BAGHDAD, Iraq—The overwhelmingly Shiite Muslim military force at the forefront of U.S. and Iraqi plans to secure one of the nation's most fractious provinces is accused of arresting hundreds of Sunni men on little or no evidence, threatening to rape a suspect's wife to coerce a confession, and intimidating its commander's critics, according to interviews with Iraqi and U.S. officials.
Backed by U.S. troops, the Iraqi Army's 5th Division on Saturday launched a new offensive to rout suspected al-Qaida-allied terrorists from Baquba, the capital of a province infested with Sunni insurgents, Shiite militias, warring tribes and criminal gangs.
While a U.S. military statement said the weekend operation shows the "commitment of Iraqi army officers and soldiers to protect and secure the people," local residents and Sunni leaders point to the Iraqi division's track record as one of the chief problems plaguing the restive Diyala province north of Baghdad.
Brig. Gen. Shakir Hulayl al-Kaabi, commander of the division, oversees a mostly Shiite force in an area where at least half the population is Sunni. The American officers who previously worked with him have been reported as saying they tried to have him removed for refusing orders and acting on a sectarian agenda. Sunni leaders say his men are waging a campaign of collective punishment because of vicious Sunni insurgent attacks against Shiites and U.S.-led forces.
Despite the laundry list of accusations against al-Kaabi, the Shiite-led government in Baghdad keeps promoting him. With U.S. forces planning to hand over full military control of Diyala and other provinces this spring, the experience of the 5th Division is viewed by many as a harbinger of deep troubles to come as American troops gradually move on.
In the past week, the 5th Division took on supervision of even the local police force, which repeatedly has come under attack and suffers from logistical and leadership problems.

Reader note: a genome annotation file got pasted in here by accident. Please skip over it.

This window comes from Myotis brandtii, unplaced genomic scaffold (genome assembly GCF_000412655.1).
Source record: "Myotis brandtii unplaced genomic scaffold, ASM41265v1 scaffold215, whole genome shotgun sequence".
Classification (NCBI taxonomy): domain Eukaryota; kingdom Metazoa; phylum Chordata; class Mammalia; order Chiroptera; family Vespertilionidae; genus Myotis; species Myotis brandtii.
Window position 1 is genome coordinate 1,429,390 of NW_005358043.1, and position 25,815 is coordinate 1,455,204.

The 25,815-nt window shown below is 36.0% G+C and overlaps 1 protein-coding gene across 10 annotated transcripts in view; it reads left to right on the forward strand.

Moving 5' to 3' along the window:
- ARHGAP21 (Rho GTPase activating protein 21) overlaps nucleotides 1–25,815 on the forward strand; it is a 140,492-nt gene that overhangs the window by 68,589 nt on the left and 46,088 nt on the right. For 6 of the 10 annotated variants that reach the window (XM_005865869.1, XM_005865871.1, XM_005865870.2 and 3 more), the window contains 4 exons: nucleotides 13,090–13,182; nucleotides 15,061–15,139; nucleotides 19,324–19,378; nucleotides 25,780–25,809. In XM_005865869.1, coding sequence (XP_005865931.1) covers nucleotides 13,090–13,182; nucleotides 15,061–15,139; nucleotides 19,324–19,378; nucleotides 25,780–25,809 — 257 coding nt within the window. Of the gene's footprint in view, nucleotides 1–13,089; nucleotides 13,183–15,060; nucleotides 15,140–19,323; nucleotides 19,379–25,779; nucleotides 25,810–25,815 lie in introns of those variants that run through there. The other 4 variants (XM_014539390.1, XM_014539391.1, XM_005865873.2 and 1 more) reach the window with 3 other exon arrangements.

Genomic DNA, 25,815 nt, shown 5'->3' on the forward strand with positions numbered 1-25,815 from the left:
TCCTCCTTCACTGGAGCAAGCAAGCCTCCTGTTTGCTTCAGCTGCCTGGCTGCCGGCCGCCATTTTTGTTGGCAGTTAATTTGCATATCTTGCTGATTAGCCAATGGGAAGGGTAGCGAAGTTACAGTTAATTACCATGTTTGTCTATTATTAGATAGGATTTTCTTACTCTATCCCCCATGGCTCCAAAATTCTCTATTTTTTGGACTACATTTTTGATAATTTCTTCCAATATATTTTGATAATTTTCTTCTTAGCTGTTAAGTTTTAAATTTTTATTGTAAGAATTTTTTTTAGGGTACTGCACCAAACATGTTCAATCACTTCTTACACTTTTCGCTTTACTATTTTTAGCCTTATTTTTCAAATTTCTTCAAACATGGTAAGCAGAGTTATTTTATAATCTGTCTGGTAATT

"This will just lead to more provocations and confrontations between the 5th Division and the existing groups," said Salim al-Jubouri, a Sunni law professor who represents Diyala in the Iraqi parliament.
U.S. Army Col. David W. Sutherland, commander of U.S.-led forces in Diyala, acknowledged hearing reports of questionable behavior by the Iraqi division, but said efforts are under way to turn it into a force more representative of Diyala's diverse population of Sunnis, Shiites and Kurds. Sunni politicians counter that the U.S. military has simply picked a side in the sectarian battles raging here—and it wasn't theirs.
"The U.S. Army does not pick sides. We are not partisan," Sutherland, who leads the 1st Cavalry Division's 3rd Heavy Brigade Combat Team, said in an interview Friday.
"We work with elected officials," he said.
With the exception of the Iraqi Islamic Party, Sunni factions boycotted provincial elections, saying voting conducted in the shadow of U.S. forces is invalid. Diyala's provincial council comprises 20 Shiites, 14 Sunnis and seven Kurds, Sutherland said. The governor, the police chief and Kaabi, the Iraqi general, are all Shiites.
"The Shiite governor brought the Shiite 5th Division into Diyala, a Sunni area. How can we have a Shiite governor and police commander?" asked a Sunni taxi driver in Baquba who asked not to be identified for fear of retribution. "The mujaheddin (Sunni insurgents) don't want them and are attacking and trying to assassinate them all the time. It's the government's fault, and we are paying for it."
Diyala's pastoral terrain of palm groves and citrus orchards make it an ideal hideout for al-Qaida-allied insurgent groups, which have carried out a series of devastating attacks against U.S. and Iraqi forces as well as sectarian purges against Shiites in the area. Abu Musab al-Zarqawi, leader of al-Qaida in Iraq, was killed in a U.S. air strike in a village not far from Baquba.
Terrorist activity has made life increasingly untenable for both Sunnis and Shiites, several residents said.